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Art and Genius, which each has given us ; They are the Authors of other Works very unworthy of them : But with this Difference; that in Jobnson's bad Pieces we don't discover one fingle Trace of the Author of the Fox and Alchymist : but in the wild extravagant Notes of Sbakespear, you every now and then encounter Scrains that recognize the divine Composer. This Difference may be thus accounted for. "Joknson, as we said before, owing all his Excellence to his Art, by which he sometimes strain'd himself to an uncommon Pitch, when at other times he unbent and play'd with his Subject, having nothing then to support him, it is no wonder he wrote so far beneath himself. But Shakespear, indebted more largely to Nature, than the Other to acquired Talents, in his most negligent Hours could never so totally divest himself of his Genius, but that it would frequently break out with astonishing Force and Splendor.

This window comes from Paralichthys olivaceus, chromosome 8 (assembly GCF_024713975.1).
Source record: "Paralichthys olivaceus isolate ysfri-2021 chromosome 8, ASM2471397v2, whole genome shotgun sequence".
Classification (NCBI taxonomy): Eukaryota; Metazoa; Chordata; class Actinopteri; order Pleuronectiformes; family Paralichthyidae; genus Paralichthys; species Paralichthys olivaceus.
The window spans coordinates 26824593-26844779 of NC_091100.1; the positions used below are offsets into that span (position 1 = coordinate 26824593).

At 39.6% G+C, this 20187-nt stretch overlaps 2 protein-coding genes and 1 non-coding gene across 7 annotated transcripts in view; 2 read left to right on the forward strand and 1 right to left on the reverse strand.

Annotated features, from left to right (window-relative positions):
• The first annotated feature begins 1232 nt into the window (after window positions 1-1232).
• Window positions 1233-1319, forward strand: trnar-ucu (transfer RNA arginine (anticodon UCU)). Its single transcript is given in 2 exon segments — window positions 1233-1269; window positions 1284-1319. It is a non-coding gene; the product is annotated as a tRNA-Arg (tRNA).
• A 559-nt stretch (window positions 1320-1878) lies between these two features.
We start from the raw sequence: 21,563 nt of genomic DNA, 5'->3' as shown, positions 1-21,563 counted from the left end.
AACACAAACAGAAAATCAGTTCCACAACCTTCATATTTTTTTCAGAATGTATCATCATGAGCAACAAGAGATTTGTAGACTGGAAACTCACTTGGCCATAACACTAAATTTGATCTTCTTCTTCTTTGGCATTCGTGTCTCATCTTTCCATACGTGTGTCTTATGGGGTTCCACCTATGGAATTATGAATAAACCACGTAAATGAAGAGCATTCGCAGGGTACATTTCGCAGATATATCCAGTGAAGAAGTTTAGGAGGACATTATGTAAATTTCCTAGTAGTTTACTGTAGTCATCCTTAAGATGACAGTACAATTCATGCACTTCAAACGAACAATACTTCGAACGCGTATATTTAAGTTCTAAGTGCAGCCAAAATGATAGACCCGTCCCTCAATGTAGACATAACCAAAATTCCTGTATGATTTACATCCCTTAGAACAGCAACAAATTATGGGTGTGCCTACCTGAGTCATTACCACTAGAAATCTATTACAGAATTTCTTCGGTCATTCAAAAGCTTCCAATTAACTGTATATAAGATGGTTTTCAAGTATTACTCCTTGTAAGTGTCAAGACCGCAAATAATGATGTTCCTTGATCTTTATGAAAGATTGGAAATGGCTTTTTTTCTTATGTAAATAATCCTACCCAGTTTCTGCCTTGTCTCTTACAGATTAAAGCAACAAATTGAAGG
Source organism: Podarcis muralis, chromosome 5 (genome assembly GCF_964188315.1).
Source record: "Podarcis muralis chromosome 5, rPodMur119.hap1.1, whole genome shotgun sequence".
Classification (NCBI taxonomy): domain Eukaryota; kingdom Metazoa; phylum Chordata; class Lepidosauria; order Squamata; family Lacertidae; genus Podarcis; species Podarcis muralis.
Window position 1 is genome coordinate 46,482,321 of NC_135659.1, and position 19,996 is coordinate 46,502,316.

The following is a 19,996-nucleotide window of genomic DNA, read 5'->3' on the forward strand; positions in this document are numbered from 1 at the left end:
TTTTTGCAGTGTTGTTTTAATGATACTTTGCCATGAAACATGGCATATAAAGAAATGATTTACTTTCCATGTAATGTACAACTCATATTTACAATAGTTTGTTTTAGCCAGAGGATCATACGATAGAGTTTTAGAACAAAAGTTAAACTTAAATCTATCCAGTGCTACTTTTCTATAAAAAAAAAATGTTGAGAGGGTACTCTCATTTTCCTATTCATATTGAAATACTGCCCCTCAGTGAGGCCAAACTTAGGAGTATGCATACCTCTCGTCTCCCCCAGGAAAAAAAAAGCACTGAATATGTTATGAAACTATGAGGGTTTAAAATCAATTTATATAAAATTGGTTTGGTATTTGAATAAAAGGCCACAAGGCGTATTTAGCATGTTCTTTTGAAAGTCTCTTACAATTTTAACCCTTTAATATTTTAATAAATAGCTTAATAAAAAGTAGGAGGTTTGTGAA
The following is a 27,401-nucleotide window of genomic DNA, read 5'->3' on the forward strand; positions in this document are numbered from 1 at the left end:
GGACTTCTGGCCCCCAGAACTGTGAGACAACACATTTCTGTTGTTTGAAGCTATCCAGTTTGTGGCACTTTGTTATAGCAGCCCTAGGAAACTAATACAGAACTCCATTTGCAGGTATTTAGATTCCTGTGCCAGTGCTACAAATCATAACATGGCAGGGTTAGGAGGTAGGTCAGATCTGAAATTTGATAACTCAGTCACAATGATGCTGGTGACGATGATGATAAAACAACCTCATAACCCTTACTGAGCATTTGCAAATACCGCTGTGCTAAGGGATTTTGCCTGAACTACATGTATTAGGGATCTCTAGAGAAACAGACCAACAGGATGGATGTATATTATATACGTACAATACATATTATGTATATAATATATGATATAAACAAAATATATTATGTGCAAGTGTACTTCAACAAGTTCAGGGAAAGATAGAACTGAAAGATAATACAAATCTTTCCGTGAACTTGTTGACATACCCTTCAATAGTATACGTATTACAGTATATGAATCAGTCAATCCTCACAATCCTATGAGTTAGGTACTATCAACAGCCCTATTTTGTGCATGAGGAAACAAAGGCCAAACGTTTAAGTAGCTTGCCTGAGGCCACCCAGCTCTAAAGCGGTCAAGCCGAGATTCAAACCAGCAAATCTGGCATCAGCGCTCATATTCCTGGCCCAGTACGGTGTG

As I have never propos’d to dilate farther on the Character of my Author, than was necessary to explain the Nature and Use of this Edicion, I shall procted to consider him as a Genius in Pufleffion of an everlasting Name. And how great that Meric mult be, which could gain it against all the Disadvantages of the horrid Condition in which he has hitherto appear'd! Had Homer, or any other admir'd Auchor, first started into Publick so maim'd and deformid, we cannot determine whether they had not funk for ever under the Ignominy of such an ill Appearance. The mangled Condition of Shakespear has been acknowledg'd by Mr. Rowe, who publish'd him inderd, but neither corrected his Text, nor collated the old Copies. This Gentleman had Abilities, and suffic.ent Knowledge of his Author, had but his Industry been equal to his Talents. The same mangled Condicion has been acknowledg’d too by Mr. Pope, who publish'd him likewise, pretended to have collared the old Copies, and yet Ildom has corected the Text but to ics In